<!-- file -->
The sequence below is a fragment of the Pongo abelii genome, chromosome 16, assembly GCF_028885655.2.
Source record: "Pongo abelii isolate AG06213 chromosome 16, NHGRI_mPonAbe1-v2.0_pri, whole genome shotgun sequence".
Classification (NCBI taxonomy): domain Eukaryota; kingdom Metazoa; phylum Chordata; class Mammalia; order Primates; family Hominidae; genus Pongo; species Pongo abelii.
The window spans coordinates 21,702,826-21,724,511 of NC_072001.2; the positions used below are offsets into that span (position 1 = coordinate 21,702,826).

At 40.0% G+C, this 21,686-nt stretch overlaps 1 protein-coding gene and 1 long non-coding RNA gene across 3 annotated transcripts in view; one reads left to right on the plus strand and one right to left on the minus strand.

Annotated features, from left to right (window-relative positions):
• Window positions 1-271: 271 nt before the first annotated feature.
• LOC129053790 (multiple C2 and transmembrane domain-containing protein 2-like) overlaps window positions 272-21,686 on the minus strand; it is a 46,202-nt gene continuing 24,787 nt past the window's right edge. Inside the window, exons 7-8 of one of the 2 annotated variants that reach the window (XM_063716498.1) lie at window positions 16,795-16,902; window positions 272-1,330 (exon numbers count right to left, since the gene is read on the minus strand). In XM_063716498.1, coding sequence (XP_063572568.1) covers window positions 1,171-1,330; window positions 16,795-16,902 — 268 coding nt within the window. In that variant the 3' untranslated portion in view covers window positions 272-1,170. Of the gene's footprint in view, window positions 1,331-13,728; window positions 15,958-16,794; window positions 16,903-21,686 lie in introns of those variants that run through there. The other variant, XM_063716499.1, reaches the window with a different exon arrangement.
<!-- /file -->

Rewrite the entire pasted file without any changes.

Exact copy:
The sequence below is a fragment of the Pongo abelii genome, chromosome 16, assembly GCF_028885655.2.
Source record: "Pongo abelii isolate AG06213 chromosome 16, NHGRI_mPonAbe1-v2.0_pri, whole genome shotgun sequence".
Classification (NCBI taxonomy): domain Eukaryota; kingdom Metazoa; phylum Chordata; class Mammalia; order Primates; family Hominidae; genus Pongo; species Pongo abelii.
The window spans coordinates 21,702,826-21,724,511 of NC_072001.2; the positions used below are offsets into that span (position 1 = coordinate 21,702,826).

At 40.0% G+C, this 21,686-nt stretch overlaps 1 protein-coding gene and 1 long non-coding RNA gene across 3 annotated transcripts in view; one reads left to right on the plus strand and one right to left on the minus strand.

Annotated features, from left to right (window-relative positions):
• Window positions 1-271: 271 nt before the first annotated feature.
• LOC129053790 (multiple C2 and transmembrane domain-containing protein 2-like) overlaps window positions 272-21,686 on the minus strand; it is a 46,202-nt gene continuing 24,787 nt past the window's right edge. Inside the window, exons 7-8 of one of the 2 annotated variants that reach the window (XM_063716498.1) lie at window positions 16,795-16,902; window positions 272-1,330 (exon numbers count right to left, since the gene is read on the minus strand). In XM_063716498.1, coding sequence (XP_063572568.1) covers window positions 1,171-1,330; window positions 16,795-16,902 — 268 coding nt within the window. In that variant the 3' untranslated portion in view covers window positions 272-1,170. Of the gene's footprint in view, window positions 1,331-13,728; window positions 15,958-16,794; window positions 16,903-21,686 lie in introns of those variants that run through there. The other variant, XM_063716499.1, reaches the window with a different exon arrangement.